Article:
A Spectacular Parade Plate

A Spectacular Parade Plate

This wonderful parade plate belongs to the category of bronze and brass objects, which, until some decades ago, were labelled as “Veneto-Saracenic”: dishes, candlesticks, ewers, bowls, buckets usually considered made in the Middle East area between 15th and 17th century for European customers, mainly Venetian.
This unusual definition was typical of the 19th century Romantic spirit, where the “Saracenic” adjective brought to mind Saladin, the epic of the Crusades and the Knighthood age.
Only in the seventies of 20th century new studies began to reveal a different theory: not all these objects were made in the Middle East and traded in Europe, but it’s possible to distinguish different styles, areas and periods. This subject, peripherally debated during the years by famous art historians as Bernard Berenson,  Ernst Gombrich and Souren Melikian, has found a summary in the recent studies by another important English scholar, Sylvia Auld, which has published, only few years ago, a significant essay titled “Renaissance Venice, Islam and Mahmud the Kurd. A metalworking enigma”, where she introduces a partition in three periods of the “Veneto-Saracenic” production: a first phase where the objects were made from Egypt to Syria, a second one associated to the Turkish-Iranian masters, in particular to the famous Mahmud al-Kurdi and his circle, and a third one where the works were made in Venice.

Starting with the assumption, taken for granted, that the Arabic masters were active in Venice since the beginning of the 16th century, and that they taught to the local craftsmen the metal-working skills, Sylvia Auld highlights the cultural differences among all the masters working in Venice, underlining fundamental diversities in the approach to the decorative schemes.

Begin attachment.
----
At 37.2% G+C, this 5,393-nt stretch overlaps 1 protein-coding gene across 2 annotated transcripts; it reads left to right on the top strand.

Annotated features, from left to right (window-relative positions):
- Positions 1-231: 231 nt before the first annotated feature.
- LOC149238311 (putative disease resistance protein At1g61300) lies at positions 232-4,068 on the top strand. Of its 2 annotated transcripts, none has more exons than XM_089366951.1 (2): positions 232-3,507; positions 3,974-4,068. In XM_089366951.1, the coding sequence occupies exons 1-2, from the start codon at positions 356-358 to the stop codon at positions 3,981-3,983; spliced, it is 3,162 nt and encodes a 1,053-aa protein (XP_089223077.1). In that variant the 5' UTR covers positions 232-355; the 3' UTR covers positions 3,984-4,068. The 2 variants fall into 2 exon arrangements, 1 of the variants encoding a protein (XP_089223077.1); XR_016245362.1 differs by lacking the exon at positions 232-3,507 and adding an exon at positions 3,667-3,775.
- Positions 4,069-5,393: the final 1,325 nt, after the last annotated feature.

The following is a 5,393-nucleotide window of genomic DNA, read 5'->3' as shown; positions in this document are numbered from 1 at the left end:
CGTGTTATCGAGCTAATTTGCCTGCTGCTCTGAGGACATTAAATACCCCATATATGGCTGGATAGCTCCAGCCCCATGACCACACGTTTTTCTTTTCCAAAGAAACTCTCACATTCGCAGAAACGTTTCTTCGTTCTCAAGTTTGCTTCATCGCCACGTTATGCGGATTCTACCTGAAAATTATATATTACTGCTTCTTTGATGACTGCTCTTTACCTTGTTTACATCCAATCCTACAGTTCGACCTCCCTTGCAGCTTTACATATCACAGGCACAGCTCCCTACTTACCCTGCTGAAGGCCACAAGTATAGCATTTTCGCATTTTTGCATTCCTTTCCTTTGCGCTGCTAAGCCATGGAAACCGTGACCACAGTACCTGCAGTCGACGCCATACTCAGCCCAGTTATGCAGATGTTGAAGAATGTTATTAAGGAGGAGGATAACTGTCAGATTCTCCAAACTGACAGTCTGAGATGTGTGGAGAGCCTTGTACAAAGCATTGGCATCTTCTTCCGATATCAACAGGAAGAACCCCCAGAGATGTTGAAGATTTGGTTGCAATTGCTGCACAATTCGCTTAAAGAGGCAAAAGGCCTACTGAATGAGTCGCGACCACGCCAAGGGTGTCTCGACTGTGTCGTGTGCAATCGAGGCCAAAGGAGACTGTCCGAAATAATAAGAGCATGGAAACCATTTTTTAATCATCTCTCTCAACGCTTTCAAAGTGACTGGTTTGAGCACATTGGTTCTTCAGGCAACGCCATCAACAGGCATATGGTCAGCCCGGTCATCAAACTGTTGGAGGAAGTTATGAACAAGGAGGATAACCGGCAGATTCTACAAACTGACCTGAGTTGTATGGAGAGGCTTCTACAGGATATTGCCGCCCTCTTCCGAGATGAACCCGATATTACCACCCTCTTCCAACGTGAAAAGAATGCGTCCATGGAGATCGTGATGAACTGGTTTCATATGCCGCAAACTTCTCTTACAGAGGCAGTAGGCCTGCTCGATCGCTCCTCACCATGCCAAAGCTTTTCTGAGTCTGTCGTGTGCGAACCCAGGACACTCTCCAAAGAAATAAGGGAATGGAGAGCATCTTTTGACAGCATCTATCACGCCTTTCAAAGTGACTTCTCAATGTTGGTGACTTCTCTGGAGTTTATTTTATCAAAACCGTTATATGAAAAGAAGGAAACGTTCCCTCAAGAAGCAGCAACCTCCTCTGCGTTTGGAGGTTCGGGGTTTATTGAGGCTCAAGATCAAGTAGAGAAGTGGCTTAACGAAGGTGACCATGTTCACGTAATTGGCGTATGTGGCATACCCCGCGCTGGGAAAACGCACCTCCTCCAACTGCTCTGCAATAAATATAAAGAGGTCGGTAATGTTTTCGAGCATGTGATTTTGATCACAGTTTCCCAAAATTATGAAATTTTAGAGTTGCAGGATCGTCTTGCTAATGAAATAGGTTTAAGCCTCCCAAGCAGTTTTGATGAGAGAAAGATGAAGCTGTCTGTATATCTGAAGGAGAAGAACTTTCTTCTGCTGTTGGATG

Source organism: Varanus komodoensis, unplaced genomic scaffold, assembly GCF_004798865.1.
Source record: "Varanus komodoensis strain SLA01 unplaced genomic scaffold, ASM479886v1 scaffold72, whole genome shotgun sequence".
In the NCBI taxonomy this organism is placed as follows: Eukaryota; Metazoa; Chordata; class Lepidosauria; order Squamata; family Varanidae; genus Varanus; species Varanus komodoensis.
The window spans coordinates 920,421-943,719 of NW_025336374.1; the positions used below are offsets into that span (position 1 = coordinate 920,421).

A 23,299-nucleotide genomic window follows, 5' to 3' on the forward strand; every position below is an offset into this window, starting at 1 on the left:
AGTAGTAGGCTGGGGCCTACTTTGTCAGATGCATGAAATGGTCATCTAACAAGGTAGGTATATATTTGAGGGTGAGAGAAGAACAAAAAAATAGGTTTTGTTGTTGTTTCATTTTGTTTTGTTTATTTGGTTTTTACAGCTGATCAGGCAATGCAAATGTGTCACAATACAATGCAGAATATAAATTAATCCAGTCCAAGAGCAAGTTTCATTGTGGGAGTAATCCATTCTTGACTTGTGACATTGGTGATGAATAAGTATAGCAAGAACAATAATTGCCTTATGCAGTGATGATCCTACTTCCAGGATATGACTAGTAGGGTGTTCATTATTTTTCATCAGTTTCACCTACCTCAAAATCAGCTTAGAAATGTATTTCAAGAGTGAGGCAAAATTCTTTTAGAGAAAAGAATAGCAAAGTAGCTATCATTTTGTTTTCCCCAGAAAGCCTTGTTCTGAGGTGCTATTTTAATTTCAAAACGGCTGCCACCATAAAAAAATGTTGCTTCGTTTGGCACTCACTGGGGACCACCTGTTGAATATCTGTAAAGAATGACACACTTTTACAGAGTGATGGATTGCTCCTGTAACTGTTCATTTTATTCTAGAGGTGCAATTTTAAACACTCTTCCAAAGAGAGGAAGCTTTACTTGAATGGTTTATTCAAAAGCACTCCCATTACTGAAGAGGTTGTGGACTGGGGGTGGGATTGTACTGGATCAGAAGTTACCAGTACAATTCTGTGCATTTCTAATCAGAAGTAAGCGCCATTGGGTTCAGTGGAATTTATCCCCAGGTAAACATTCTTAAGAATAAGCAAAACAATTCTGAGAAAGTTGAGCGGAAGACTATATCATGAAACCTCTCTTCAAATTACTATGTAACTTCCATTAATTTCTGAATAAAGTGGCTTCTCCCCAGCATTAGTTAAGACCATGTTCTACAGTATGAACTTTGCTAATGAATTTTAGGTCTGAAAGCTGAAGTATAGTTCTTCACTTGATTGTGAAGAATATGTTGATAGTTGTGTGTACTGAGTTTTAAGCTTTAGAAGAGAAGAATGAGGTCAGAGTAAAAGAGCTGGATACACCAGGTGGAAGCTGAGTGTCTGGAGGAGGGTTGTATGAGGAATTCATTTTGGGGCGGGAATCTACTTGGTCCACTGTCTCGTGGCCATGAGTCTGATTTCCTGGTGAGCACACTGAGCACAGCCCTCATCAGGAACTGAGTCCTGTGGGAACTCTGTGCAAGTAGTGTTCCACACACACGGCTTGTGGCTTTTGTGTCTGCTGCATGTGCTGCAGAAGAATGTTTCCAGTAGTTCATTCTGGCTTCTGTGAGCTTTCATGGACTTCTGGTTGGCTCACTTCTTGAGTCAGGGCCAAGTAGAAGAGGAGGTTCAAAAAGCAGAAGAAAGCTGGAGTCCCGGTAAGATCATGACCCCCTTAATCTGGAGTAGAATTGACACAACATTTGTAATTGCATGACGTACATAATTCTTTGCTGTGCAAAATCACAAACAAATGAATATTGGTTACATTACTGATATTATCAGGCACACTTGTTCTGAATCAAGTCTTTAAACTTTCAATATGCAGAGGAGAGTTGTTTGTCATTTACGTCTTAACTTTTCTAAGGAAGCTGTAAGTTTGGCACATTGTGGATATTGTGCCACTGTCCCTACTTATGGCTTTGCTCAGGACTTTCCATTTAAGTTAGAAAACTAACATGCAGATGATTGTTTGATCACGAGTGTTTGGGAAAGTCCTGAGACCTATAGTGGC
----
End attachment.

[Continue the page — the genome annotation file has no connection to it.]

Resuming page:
European design remains deeply indebted to its Classical origins: the work starts with the division of the space which has to be filled, the motifs are arranged in self-contained bands, which neither link to neighbouring area, nor do they reflect the shape of the object they adorn, for example “if a wheel-like design is used, the spokes have the same function as columns in architecture – they support an “entablature” in the guise of an encircling band, rather than being part of it”: only then the motifs are tailored to fit.
On the contrary the Islamic designer did not subdivide the space into which the pattern has to be slotted, but the design prevails; the pattern, traditionally repeated until the rim, ends at a border with a quarter- or half- motif, depending on its position. So “it is vital to distinguish between the European concept of space as being “defined” or finite, and the Arab idea of infinite space that allows a viewer to envisage endless repeats continuing into infinity.” On the contrary, “in an European design even in one which is non-architectural, the pattern is presented to the viewer as complete.”


The plate with Doge Francesco Donà’s coat of arms, here showed, is an extraordinary example of the so called “third category”: created around 1550, it’s undoubtedly a work by a Venetian master, which has  absorbed from an Arabic craftsman the metal-working skill and style, and his talent is evident in the achievement of an object fully belonging to the 16th century Western taste on the front (battle scenes from classical mythology), but offering on the back a decorative scheme yet completely ascribable to an Arabic spirit.


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